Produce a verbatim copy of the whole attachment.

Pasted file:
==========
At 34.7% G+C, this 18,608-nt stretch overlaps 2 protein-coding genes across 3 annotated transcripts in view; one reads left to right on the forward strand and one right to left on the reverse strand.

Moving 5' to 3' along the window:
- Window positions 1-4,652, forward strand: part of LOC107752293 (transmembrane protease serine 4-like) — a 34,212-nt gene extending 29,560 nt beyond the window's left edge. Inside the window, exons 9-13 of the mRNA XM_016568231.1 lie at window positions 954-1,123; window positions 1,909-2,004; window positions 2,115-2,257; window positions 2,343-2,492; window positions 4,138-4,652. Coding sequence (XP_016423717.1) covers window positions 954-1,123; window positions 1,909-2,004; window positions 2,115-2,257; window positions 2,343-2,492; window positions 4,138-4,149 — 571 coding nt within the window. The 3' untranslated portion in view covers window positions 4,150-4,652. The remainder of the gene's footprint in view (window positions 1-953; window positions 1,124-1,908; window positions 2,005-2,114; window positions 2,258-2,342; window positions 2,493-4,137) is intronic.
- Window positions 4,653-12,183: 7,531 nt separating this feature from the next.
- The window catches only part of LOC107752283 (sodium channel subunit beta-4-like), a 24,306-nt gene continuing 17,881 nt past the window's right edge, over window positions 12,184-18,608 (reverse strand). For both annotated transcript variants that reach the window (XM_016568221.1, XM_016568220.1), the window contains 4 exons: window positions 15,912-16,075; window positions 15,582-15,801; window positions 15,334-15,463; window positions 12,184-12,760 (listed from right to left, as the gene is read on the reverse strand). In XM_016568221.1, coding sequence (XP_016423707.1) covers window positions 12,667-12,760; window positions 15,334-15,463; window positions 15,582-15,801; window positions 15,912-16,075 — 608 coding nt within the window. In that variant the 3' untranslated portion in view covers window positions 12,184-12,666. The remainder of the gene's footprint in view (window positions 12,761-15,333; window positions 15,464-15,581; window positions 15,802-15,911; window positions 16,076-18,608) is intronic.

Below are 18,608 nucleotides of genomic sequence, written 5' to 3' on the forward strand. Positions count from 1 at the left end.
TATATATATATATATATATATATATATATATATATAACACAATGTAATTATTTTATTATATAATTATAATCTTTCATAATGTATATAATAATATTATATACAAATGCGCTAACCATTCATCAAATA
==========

At 34.7% G+C, this 18,608-nt stretch overlaps 2 protein-coding genes across 3 annotated transcripts in view; one reads left to right on the forward strand and one right to left on the reverse strand.

Moving 5' to 3' along the window:
- Window positions 1-4,652, forward strand: part of LOC107752293 (transmembrane protease serine 4-like) — a 34,212-nt gene extending 29,560 nt beyond the window's left edge. Inside the window, exons 9-13 of the mRNA XM_016568231.1 lie at window positions 954-1,123; window positions 1,909-2,004; window positions 2,115-2,257; window positions 2,343-2,492; window positions 4,138-4,652. Coding sequence (XP_016423717.1) covers window positions 954-1,123; window positions 1,909-2,004; window positions 2,115-2,257; window positions 2,343-2,492; window positions 4,138-4,149 — 571 coding nt within the window. The 3' untranslated portion in view covers window positions 4,150-4,652. The remainder of the gene's footprint in view (window positions 1-953; window positions 1,124-1,908; window positions 2,005-2,114; window positions 2,258-2,342; window positions 2,493-4,137) is intronic.
- Window positions 4,653-12,183: 7,531 nt separating this feature from the next.
- The window catches only part of LOC107752283 (sodium channel subunit beta-4-like), a 24,306-nt gene continuing 17,881 nt past the window's right edge, over window positions 12,184-18,608 (reverse strand). For both annotated transcript variants that reach the window (XM_016568221.1, XM_016568220.1), the window contains 4 exons: window positions 15,912-16,075; window positions 15,582-15,801; window positions 15,334-15,463; window positions 12,184-12,760 (listed from right to left, as the gene is read on the reverse strand). In XM_016568221.1, coding sequence (XP_016423707.1) covers window positions 12,667-12,760; window positions 15,334-15,463; window positions 15,582-15,801; window positions 15,912-16,075 — 608 coding nt within the window. In that variant the 3' untranslated portion in view covers window positions 12,184-12,666. The remainder of the gene's footprint in view (window positions 12,761-15,333; window positions 15,464-15,581; window positions 15,802-15,911; window positions 16,076-18,608) is intronic.

Below are 18,608 nucleotides of genomic sequence, written 5' to 3' on the forward strand. Positions count from 1 at the left end.
TATATATATATATATATATATATATATATATATATAACACAATGTAATTATTTTATTATATAATTATAATCTTTCATAATGTATATAATAATATTATATACAAATGCGCTAACCATTCATCAAATA